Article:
Kingfisher cuts down daily flights from 400 to 175

Written by fe Bureau | New Delhi | Updated: Feb 24 2012, 09:22am hrs
As Kingfisher Airlines funding woes refuse to abate, the carriers plans to join the 'oneworld' alliance appear to have hit a huge roadblock. The global airlines alliance has already put the entry of the private airline on hold due to poor finances.

Industry sources said that, now, with the continuing mess, it is very unlikely that the carrier would make it to 'oneworld' for a long time to come. It will take a lot of time before the airline resolves its financial issues. It has losses of over R7,000 crore. Bankers are yet to agree on supporting it. Unless all that is resolved, oneworld will not happen," a source said.

Kingfisher has been too keen to be a part of oneworld that has 12 members and 20 affiliate airlines like British Airways, Cathay Pacific, American Airlines and Finnair. The carrier was supposed to join the alliance on February 10. However, on February 4, oneworld chief executive officer Bruce Ashby said that "it has become increasingly clear recently that the airline needs more time to resolve the financial issues it is confronting before it can be welcomed into oneworld."

The carrier has troubles with the International Air Transport Association (IATA) also. The Geneva-based IATA clearing house (ICH) had suspended the airline due to non-payment of dues to other members. According to a source, the company has "managed to pay the dues with IATA clearing house and has been reinstated in the network."

The problem has now mounted for the carrier that has been on a flight-cancellation spree for the last six days. The carrier on Thursday started operating as per its new schedule, which has brought down daily flights to 175 from over 400 earlier.

The airline's effort to convince the bankers has also not borne fruit. The banking official said that the consortium of 16 banks has refused to offer any fresh loans to the cash-strapped airline. The State Bank of India (SBI) has denied reports that it has agreed to provide R1,650 crore to the airline.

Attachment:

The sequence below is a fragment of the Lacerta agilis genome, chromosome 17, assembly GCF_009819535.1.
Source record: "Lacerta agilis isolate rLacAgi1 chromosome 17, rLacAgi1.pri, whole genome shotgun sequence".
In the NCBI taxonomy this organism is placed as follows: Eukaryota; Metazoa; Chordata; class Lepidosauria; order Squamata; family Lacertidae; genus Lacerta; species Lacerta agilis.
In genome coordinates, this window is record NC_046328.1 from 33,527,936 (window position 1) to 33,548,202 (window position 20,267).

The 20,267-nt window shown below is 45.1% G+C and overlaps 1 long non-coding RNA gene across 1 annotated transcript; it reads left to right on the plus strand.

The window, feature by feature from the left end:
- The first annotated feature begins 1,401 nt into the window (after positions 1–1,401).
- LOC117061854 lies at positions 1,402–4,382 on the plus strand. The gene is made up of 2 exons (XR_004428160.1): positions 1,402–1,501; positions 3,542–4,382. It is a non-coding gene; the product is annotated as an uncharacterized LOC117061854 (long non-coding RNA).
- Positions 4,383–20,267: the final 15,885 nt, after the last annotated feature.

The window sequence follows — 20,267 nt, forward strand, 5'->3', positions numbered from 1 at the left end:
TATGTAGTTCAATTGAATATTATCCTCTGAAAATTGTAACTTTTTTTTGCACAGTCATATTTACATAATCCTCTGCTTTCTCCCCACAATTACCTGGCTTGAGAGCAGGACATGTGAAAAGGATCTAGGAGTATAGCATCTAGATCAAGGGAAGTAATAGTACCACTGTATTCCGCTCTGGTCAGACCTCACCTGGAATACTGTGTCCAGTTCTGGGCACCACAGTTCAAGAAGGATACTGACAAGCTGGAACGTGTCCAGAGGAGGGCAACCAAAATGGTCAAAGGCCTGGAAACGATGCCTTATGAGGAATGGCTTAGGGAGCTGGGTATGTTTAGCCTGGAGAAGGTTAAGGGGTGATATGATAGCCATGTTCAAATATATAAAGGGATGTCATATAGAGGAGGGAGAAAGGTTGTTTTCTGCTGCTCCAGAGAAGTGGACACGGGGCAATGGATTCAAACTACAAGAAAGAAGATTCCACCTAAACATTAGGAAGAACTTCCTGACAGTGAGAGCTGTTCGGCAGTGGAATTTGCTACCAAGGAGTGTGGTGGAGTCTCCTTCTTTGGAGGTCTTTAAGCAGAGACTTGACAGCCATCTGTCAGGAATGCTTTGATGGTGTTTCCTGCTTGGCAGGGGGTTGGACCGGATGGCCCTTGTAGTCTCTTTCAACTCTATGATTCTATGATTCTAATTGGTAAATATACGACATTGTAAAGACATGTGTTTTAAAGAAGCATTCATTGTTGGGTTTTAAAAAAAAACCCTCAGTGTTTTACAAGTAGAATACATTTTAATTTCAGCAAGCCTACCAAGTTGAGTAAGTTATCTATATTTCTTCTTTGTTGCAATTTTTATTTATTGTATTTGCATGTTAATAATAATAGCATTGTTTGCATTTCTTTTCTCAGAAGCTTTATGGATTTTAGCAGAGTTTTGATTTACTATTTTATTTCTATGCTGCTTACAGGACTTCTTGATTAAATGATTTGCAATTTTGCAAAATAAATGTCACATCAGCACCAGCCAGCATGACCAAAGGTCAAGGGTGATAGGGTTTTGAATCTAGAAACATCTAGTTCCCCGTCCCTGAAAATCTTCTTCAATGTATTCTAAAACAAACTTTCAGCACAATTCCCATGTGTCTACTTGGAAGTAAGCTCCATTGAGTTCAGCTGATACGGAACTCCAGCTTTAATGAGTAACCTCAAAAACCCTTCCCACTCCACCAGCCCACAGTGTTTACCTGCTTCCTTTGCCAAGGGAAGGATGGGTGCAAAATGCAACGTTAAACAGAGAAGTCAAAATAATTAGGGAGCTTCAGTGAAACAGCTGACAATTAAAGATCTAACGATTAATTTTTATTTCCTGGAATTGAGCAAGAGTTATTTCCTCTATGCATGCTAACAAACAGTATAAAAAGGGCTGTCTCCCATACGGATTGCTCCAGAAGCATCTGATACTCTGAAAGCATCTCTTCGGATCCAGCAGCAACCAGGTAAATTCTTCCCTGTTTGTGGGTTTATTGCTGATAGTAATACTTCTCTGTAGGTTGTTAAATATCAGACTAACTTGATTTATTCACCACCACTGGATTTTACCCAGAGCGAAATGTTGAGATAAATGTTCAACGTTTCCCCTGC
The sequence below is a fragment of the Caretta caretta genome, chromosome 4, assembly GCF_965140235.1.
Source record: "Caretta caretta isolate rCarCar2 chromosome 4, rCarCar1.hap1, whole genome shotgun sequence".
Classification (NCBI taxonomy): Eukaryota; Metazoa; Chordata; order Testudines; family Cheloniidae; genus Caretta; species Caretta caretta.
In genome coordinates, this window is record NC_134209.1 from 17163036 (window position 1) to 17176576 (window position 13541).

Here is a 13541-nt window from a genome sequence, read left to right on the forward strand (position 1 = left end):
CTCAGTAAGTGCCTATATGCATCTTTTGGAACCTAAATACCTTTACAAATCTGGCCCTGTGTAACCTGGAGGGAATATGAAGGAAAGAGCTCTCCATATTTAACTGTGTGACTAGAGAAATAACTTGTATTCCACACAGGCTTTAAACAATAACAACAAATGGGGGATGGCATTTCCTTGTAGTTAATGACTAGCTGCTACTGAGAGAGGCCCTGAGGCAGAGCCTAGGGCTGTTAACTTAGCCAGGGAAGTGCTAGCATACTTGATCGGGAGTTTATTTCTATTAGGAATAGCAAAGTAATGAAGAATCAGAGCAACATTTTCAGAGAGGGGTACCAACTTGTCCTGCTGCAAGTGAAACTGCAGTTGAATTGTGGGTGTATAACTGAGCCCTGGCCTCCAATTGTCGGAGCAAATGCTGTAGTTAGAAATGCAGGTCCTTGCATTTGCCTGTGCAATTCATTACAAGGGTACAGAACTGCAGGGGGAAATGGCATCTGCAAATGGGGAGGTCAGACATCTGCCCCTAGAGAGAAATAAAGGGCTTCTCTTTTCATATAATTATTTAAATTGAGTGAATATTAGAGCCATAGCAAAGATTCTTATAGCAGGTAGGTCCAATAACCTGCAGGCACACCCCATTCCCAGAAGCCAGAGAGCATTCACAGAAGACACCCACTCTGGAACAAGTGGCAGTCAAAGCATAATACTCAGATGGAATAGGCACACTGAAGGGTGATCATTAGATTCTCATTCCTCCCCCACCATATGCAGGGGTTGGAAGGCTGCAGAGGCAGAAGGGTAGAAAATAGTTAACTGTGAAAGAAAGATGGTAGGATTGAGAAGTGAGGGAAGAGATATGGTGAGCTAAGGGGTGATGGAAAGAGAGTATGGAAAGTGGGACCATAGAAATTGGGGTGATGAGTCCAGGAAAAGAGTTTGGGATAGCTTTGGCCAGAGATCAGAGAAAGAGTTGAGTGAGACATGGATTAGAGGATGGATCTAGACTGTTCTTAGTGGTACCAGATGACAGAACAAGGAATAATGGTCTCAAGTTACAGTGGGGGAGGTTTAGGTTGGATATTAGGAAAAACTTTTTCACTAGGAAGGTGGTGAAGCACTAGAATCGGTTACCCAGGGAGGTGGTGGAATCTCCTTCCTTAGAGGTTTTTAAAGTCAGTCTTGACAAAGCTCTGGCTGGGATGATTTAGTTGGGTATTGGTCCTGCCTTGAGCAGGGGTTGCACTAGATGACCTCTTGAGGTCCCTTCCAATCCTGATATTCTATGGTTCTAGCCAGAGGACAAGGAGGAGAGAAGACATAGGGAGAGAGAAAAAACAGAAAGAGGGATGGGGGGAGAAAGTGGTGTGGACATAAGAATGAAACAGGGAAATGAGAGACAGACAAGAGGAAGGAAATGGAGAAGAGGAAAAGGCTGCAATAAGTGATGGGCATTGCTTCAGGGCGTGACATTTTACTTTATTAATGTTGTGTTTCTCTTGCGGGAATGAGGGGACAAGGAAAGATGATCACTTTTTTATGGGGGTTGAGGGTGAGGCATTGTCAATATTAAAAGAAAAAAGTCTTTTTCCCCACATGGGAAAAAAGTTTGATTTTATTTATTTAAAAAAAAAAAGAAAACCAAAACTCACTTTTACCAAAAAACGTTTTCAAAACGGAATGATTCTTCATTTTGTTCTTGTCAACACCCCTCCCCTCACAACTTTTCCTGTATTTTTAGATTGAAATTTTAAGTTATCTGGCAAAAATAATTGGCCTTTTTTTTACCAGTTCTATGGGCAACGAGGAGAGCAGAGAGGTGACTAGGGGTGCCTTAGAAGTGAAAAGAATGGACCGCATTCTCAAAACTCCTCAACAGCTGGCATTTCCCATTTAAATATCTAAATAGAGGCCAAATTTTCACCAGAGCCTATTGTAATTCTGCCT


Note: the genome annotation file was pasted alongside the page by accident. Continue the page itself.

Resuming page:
The aviation ministry maintained its stand on 'not playing any role in bailing out the airline. "If the banks find it good business, they will loan their money (to Kingfisher). .... At the same time, the government is not going to ask banks to loan money to any private industry. Its for the banks to decide. They will have to decide on the basis of whether they will get it back or not," Ajit Singh, civil aviation minister, said.

The directorate general of civil aviation (DGCA) is in the process of examining the airworthiness of Kingfisher's 28 operational aircraft, the number of crew and the number of flights to the Northeast.

The carrier has sent its second reply to income-tax authorities as well, which have already made it clear that they will not lift the freeze on airline's bank accounts, unless the carrier offers bank guarantees. "In their reply, they have said that they will pay the dues in installment. However, we can not accept it," the official said on the condition of anonymity. The carrier also owes R40 crore to the Central Board of Direct Taxes as indirect taxes.